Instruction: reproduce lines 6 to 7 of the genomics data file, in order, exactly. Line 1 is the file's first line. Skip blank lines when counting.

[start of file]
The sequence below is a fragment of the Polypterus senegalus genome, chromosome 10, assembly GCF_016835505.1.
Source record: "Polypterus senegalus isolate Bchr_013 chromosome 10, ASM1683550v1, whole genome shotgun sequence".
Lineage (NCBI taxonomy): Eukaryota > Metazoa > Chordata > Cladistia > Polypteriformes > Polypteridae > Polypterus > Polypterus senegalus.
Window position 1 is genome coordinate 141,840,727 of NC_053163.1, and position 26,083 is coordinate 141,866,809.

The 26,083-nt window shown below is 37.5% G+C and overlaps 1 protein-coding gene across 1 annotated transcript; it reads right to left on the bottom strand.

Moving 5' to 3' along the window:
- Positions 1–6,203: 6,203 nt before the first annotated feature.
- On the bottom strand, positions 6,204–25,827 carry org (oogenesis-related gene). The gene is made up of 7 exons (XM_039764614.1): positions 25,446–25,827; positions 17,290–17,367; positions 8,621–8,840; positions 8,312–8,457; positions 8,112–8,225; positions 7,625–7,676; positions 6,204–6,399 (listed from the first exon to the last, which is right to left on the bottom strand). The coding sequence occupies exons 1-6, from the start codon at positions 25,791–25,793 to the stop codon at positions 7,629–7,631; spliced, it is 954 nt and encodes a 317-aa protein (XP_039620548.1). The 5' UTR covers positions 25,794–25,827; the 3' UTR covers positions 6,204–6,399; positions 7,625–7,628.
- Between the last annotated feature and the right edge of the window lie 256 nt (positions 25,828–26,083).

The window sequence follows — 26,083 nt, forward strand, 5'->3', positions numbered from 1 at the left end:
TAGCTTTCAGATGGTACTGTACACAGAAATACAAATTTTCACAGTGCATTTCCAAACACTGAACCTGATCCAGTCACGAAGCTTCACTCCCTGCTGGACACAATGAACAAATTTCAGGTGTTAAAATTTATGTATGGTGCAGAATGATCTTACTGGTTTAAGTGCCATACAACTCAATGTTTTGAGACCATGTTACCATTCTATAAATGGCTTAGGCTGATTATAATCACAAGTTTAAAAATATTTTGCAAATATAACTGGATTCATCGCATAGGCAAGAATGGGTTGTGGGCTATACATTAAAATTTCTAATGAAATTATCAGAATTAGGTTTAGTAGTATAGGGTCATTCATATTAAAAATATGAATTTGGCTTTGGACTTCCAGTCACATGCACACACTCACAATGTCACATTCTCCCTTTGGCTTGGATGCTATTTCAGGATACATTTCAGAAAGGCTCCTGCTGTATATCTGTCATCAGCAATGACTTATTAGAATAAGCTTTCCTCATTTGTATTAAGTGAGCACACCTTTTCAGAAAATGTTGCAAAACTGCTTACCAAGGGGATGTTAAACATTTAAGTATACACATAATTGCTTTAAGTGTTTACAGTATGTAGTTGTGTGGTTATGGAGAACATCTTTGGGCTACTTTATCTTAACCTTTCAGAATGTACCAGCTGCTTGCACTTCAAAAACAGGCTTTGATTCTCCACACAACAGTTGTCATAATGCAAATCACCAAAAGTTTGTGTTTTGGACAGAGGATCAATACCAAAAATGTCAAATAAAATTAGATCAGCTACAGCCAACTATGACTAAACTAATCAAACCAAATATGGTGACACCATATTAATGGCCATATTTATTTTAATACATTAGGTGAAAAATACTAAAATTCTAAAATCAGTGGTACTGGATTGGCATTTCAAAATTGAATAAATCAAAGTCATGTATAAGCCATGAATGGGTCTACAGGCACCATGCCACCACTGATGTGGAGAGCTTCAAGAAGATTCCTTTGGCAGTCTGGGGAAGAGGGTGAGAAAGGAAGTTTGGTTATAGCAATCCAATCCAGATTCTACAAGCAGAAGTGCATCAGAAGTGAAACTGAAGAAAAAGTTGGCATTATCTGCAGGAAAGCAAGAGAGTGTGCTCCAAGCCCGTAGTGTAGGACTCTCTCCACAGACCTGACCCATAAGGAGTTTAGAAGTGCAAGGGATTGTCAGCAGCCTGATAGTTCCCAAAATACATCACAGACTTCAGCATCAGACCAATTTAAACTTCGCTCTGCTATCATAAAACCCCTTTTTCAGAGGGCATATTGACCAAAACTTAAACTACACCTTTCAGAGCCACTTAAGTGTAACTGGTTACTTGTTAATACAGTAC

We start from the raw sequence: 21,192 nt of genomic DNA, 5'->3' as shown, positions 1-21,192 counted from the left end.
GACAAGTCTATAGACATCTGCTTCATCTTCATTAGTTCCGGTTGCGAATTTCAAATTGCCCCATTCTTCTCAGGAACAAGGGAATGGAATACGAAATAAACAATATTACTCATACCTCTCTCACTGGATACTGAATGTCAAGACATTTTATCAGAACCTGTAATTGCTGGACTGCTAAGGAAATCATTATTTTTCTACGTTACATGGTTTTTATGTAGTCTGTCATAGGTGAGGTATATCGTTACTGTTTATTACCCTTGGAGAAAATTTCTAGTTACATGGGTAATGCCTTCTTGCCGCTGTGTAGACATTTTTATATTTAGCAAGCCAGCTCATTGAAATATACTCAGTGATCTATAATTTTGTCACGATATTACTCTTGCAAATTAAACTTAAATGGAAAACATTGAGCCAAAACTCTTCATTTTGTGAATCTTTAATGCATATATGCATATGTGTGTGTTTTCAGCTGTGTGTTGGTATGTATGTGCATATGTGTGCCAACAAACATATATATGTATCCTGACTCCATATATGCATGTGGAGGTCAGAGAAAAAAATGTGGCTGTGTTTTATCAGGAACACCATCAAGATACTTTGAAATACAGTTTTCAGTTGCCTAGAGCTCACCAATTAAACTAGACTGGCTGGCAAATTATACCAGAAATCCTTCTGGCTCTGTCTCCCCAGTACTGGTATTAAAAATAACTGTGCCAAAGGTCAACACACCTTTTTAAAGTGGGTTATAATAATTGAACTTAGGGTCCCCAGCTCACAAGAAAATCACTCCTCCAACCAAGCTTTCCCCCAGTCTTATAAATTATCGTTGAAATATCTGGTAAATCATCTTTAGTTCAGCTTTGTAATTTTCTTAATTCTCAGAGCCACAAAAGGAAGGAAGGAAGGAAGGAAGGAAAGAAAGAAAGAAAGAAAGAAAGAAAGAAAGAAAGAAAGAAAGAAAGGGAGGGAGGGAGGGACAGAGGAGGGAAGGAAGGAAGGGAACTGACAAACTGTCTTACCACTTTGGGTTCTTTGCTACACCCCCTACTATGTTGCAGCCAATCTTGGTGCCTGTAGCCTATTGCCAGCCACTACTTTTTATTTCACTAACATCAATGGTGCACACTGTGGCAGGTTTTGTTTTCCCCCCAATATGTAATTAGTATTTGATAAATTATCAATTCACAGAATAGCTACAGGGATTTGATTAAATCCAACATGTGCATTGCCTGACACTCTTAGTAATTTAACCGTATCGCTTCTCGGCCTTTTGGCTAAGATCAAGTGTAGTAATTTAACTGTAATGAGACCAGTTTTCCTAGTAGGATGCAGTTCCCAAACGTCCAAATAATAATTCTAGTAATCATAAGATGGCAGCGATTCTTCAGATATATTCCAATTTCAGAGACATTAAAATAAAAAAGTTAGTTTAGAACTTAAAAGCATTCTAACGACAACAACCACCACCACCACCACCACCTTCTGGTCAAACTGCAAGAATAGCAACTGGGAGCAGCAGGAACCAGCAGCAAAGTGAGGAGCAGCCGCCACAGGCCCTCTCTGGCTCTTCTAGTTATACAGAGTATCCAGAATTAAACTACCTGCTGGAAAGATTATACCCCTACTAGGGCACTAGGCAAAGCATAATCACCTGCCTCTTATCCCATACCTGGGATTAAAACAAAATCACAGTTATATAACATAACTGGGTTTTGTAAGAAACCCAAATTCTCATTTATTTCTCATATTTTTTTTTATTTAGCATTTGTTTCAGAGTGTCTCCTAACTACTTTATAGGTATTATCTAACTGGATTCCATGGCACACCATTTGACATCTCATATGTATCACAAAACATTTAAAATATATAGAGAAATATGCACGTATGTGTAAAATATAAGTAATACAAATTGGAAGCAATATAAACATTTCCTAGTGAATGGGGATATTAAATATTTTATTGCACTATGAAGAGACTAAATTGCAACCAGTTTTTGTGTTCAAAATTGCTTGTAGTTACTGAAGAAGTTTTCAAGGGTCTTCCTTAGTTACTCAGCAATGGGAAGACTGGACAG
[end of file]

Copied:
Moving 5' to 3' along the window:
- Positions 1–6,203: 6,203 nt before the first annotated feature.